The continuing saga of H129/S87 in North Carolina has proved at least one thing, Time Warner Cable knows how to pull the puppet strings. The bill was written by Time Warner Cable and pretends to be about creating a level playing field while it effectively outlaws community networks (and some public safety networks) -- much to Time Warner Cable's financial benefits.

It remains unclear whether Representative Avila, who is championing this TWC power grab, truly knows what she is doing or is simply ignorant and blindly trusts the TWC lobbyists actually running the show.

After Legislators received a torrent of phone calls opposing TWC's bill, Rep Avila promised to negotiate with communities to find some middle ground and ensure the legislation at least grandfathered existing community networks. Instead, she turned the meetings over to TWC to run -- rather than negotiating, they set their terms. She has made multiple public claims about being reasonable but in private, she has made it clear that this is Time Warner Cable's bill.

Communities are dead set against this bill, noting the many ways in which it creates unique barriers for their networks while giving a free pass to TWC. Hardly shocking as TWC wrote the bill and is calling the shots via Rep. Avila (whose own district opposes the bill).

Now Asheville has passed a resolution against the bill [pdf], fearing its passage would derail their public safety network. The staff report explains why:

The stated purpose of the bills is to protect jobs and promote investment in North Carolina. The mechanism for protection is structured as restrictions on local government on engaging in what governing boards deem to be public-purpose communication and/or broadband projects. While one might assume that the bill’s target of...

Read more
Posted March 7, 2011 by christopher

Rockingham County has joined Raleigh in officially passing a resolution against legislation to cripple community networks in the state.

 

RESOLUTION
BY THE ROCKINGHAM COUNTY BOARD OF COMMISSIONERS
AGAINST SENATE BILL 87 and HOUSE BILL 129

WHEREAS, Senate Bill 87 and House Bill 129 have been introduced in the 2011-2012 Session of the General Assembly of North Carolina; and

WHEREAS, these bills do not provide a level playing field to cities, towns and counties, but greatly hinder local governments from providing needed communications services, especially advanced high-speed broadband services, in unserved and underserved areas; and

WHEREAS, these bills impose numerous obligations on cities and towns that private broadband companies do not have to meet; and

WHEREAS, private companies, despite having received favorable regulatory and tax treatment to enable broadband investment, have chosen to avoid the financial commitment necessary to provide top quality services to all residents and businesses; and

WHEREAS, while private companies declare top quality service is cost-prohibitive in our country, the United States continues to lose ground to other nations in broadband access, user cost and growth in number of users, falling behind the United Kingdom, Korea, France, Japan and Canada to name a few, and Japan has Internet access that is at least 500 times faster than what is considered high-speed in the United States and at less cost; and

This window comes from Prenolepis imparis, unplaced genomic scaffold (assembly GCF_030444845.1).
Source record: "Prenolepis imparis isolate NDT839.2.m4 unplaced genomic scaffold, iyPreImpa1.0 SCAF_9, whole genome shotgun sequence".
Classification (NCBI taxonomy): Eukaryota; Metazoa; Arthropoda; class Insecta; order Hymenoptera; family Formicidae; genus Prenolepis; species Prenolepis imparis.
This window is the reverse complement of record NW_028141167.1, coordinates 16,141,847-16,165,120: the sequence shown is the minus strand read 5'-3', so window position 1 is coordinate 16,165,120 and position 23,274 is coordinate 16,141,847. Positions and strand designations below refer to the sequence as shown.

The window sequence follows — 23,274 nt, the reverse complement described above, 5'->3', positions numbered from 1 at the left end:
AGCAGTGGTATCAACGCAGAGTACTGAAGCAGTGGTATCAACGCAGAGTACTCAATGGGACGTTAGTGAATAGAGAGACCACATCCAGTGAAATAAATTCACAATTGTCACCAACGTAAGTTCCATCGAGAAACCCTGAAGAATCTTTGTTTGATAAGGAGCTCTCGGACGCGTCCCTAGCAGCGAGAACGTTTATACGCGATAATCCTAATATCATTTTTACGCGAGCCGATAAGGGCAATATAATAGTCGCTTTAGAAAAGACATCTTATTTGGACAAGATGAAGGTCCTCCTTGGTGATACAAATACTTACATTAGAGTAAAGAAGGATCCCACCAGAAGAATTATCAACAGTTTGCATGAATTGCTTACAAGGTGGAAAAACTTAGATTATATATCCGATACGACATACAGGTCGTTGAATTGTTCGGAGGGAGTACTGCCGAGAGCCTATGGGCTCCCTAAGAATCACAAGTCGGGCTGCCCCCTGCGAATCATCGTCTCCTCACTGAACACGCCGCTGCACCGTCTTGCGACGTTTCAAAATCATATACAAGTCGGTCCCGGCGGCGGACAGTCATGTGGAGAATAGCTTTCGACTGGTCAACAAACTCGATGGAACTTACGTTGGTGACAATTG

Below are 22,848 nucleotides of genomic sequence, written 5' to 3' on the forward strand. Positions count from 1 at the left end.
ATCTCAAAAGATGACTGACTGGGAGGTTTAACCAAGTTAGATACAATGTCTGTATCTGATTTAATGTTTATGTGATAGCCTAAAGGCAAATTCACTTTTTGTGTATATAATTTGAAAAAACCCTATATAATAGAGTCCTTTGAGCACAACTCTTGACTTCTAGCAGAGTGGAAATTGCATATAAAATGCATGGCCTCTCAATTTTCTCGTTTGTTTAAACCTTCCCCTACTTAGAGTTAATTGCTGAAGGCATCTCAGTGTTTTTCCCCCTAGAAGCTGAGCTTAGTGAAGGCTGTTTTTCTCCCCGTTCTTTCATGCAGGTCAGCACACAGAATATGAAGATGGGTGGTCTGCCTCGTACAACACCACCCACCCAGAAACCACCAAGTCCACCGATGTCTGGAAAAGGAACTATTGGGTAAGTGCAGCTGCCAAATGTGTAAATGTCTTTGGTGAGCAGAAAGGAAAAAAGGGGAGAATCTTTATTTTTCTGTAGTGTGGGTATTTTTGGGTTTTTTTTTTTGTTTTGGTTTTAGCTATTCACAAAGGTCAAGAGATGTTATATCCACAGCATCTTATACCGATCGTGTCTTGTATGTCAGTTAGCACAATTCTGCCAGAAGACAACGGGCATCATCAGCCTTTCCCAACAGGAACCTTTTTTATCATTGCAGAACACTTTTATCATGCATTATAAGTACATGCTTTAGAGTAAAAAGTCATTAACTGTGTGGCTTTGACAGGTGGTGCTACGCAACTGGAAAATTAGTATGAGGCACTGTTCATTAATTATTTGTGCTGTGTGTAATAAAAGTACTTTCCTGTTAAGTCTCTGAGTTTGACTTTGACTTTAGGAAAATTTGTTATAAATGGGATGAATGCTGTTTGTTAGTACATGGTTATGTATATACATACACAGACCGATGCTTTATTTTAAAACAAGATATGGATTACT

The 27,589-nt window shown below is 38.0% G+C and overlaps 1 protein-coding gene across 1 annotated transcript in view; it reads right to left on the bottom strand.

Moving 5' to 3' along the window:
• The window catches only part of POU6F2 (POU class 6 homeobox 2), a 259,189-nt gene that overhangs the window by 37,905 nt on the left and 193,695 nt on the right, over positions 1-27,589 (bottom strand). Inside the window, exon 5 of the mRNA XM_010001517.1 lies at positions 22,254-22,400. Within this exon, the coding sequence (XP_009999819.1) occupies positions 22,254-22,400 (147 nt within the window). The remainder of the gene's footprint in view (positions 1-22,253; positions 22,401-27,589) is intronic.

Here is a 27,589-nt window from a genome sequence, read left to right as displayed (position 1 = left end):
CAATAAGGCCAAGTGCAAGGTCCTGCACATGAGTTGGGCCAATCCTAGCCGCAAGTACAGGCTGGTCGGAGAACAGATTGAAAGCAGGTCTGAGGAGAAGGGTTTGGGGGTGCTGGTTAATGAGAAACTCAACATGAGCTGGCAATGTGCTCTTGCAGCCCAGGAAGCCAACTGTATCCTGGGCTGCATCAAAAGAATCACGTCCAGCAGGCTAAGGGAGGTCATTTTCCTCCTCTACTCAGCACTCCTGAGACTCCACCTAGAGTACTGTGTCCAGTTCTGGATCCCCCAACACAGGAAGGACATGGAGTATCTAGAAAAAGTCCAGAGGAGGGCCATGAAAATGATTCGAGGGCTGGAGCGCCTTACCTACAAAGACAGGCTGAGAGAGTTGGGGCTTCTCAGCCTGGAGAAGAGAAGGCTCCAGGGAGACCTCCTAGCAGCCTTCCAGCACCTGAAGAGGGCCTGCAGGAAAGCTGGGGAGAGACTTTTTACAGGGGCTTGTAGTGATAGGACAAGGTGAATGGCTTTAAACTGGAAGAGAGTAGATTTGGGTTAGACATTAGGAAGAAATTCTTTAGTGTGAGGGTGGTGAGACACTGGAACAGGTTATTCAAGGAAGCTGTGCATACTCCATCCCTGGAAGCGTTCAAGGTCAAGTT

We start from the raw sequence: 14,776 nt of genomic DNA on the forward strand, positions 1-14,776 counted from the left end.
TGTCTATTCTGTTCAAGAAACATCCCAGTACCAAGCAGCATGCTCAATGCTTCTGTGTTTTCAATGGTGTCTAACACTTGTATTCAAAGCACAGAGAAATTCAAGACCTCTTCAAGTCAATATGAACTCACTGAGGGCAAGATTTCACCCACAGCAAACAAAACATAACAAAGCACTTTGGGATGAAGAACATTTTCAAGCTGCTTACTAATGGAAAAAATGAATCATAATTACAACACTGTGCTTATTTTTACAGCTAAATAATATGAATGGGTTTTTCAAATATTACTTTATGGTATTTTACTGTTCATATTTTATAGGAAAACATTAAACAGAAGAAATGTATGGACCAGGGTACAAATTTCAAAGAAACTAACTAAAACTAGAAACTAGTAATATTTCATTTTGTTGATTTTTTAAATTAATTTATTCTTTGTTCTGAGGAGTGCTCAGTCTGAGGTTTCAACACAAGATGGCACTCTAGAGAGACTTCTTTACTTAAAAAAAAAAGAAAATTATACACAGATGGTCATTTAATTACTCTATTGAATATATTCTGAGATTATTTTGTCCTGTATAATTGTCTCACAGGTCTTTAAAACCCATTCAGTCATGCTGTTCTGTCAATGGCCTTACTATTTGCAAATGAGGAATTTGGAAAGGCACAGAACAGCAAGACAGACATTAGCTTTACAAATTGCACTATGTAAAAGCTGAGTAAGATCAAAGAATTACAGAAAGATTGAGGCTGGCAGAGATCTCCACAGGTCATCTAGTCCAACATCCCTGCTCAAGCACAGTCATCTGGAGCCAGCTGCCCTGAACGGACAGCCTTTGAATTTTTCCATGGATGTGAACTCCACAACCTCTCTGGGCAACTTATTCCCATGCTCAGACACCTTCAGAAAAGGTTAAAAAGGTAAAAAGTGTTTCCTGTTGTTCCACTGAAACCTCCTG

WHEREAS, the bills would prohibit North Carolina cities and towns from using federal grant funds to 

deploy or operate locally-owned or operated broadband systems, thereby denying N.C. residents access to federal assistance available to the rest of the country and hindering employment opportunities; and

WHEREAS, deployment of high-speed Internet is a new public utility vital to the future economic development, educational outreach and community growth in North Carolina necessary to replace lost textile, tobacco, furniture and manufacturing jobs; and

WHEREAS, the General...

Read more
Posted March 4, 2011 by christopher

On Wednesday, the bill to effectively ban community networks in North Carolina was passed out of the House Public Utilities Committee and will likely be heard by the Finance committee next week.

The audio is available here from the Wednesday meeting [mp3, 45 min].

It never fails to shock me how cavalierly some Committees refuse to discuss the bill, agreeing to let another Committee fundamentally change the bill. There is practically no discussion of what this bill does and very little discussion about the actual pros and cons of different approaches to providing broadband.

Listening to the discussion, one gets the distinct impression that a household either has "broadband" or doesn't. There is no discussion of the known failure of the private sector to invest in next-generation networks. If I were a Representative in North Carolina, I would be sure to ask why no private sector provider is building next-generation fiber-optic networks like those in Wilson, Salisbury, and hundreds of communities served by Verizon's FiOS outside the state. There is no discussion of the wisdom of relying on last-century cable and copper networks.

Horse and buggy

Those pushing this bill have no idea what they are doing. They may gut the potential for full fiber-optic networks in the state as the rest of the world charges forward building these networks. They are defending the horse-and-buggy industry in the age of automobiles.

Listen for the North Carolina Chamber of Commerce weighing in against community networks, the only entities investing in the next-generation networks needed for the digital economy. The Chamber cares more about its high profile members (cable and phone companies) than the 99% of businesses in North Carolina that need the kind of broadband available in Wilson and Salisbury. These organizations should not be allowed to get away with pretending to represent business interests in the state. They represent the...

Read more
Posted March 1, 2011 by christopher